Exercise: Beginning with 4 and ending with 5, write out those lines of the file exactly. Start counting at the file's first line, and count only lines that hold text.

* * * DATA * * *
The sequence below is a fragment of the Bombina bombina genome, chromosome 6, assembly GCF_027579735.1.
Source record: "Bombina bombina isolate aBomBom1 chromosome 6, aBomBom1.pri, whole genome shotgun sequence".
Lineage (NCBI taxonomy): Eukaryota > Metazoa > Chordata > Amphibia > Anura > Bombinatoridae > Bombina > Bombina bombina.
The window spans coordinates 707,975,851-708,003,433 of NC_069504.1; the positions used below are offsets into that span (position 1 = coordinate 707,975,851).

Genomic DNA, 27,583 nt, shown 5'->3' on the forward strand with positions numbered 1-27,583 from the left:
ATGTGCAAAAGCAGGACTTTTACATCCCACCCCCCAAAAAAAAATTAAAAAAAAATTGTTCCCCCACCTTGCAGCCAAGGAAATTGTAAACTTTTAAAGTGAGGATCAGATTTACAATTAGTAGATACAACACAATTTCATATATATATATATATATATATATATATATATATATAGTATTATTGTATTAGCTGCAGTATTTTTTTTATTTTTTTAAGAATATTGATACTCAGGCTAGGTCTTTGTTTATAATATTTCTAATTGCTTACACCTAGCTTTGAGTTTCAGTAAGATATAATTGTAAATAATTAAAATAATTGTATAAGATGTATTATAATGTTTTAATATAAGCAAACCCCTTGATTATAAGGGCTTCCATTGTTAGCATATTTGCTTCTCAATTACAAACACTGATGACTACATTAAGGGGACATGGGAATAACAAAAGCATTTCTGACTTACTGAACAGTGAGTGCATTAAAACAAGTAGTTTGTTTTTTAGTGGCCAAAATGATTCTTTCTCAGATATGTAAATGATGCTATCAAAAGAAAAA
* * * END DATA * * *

The window spans coordinates 707,975,851-708,003,433 of NC_069504.1; the positions used below are offsets into that span (position 1 = coordinate 707,975,851).

Genomic DNA, 27,583 nt, shown 5'->3' on the forward strand with positions numbered 1-27,583 from the left: